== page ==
Taylor, like the two gentleman who followed him, was moved by the “sincere attachment” of dogs to humans, which he illustrated not only in the story I have long been promising to tell, but also in a rather sweet anecdote concerning a Mr Langford of Bolsover in Derbyshire, who, when death was approaching,
amongst other eccentric provisions in his will, left three shillings per week for the maintenance of a favourite little dog, with an express desire, that on the day of his interment it might be clothed with a sable mantle, and attend his remains as one of the chief mourners, which was accordingly done with the greatest pomp and solemnity.
THOSE SUBTERRANEAN RUINS
So let the main story begin! The setting is the church of St Olave in Tooley Street in Southwark, and the cast of characters consists quite simply of a dog and its beloved master. Sadly, the master does not have a name. Actually, in Taylor’s original narrative, the dog has neither a name nor a breed, although Youatt thought it might have been a cur. More often than not, of course, to call a dog a cur is simply to insult it, but Youatt knew better. A cur, he pointed out, is a sheep-dog crossed with a terrier.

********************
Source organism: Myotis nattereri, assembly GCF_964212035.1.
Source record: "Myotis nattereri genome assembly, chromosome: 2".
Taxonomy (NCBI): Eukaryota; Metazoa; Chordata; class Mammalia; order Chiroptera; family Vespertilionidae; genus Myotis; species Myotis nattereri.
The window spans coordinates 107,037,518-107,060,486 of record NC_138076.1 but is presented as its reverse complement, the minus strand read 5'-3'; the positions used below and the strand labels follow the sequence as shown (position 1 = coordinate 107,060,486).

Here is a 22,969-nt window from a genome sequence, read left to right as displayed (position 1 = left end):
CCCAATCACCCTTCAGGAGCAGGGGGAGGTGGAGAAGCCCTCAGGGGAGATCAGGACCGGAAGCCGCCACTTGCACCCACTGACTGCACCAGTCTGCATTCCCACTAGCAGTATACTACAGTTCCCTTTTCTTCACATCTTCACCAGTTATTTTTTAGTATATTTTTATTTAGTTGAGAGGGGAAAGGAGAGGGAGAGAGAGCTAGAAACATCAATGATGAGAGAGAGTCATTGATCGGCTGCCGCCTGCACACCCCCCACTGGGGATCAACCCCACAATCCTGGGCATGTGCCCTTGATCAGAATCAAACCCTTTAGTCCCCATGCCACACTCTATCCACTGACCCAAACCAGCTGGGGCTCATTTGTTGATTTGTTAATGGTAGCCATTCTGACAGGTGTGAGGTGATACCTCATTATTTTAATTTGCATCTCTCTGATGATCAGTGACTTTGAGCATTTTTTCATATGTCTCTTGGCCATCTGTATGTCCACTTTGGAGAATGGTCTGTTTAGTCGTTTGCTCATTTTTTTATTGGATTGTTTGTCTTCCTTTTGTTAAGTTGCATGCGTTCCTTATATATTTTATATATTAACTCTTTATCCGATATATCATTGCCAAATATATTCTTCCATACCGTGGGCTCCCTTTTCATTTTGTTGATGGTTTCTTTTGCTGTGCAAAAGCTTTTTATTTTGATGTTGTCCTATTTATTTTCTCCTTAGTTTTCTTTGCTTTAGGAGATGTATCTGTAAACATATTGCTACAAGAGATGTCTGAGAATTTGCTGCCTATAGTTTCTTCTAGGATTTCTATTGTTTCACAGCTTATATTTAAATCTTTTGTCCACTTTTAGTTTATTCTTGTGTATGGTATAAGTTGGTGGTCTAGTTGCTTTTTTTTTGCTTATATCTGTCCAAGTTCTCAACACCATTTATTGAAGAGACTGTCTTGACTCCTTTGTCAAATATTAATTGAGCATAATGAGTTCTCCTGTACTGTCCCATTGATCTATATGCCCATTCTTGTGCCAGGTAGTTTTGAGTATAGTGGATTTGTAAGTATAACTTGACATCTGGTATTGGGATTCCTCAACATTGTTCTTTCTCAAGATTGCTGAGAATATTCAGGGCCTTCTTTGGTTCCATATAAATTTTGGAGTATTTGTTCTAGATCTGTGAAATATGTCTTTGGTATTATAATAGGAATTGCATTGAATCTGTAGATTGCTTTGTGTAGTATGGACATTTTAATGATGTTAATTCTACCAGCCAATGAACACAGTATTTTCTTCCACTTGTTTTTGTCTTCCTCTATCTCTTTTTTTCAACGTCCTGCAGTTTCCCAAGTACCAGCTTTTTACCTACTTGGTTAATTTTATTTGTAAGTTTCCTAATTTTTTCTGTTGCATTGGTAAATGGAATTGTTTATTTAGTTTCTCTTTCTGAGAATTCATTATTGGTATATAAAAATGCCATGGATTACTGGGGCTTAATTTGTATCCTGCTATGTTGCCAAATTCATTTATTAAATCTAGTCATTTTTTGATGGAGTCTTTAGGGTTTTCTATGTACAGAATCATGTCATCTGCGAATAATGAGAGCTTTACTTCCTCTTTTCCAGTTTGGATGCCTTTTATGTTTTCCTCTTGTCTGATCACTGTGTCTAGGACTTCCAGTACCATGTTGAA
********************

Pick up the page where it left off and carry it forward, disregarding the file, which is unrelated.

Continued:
St Olave’s no longer stands, but at the time of the story, which in Taylor’s original form cannot have been later than 1804, it was a substantial building with a square tower and round and arched windows. That, though, was a rebuilt version of its former self, for in 1736 it succumbed to the combined effects of subsidence and neglect, and suffered a partial collapse. Even so, it was a handsome pile, and an image of the south side of Old London Bridge dated 1820 shows it dominating the skyline, rivalled only by a tower where small shot was manufactured by dropping molten lead from a great height into a cistern of water.
Now, the churchyard belonging to St Olave’s was as dilapidated as the building itself, so much so that a small hole had appeared that led down into the crypt. The hole was hard of access, for it ran through rough stonework, but still large enough to admit a small and determined creature, such as a dog. And there was a dog who did just that, worming his way through the gap in the stone and into the underground vault. He was a mournful dog, for his beloved master had died, and in all the time that his master had lain dead he had been visiting those subterranean ruins, snuffling sadly through the dark until instinct told him that he had found the coffin wherein lay the object of his love.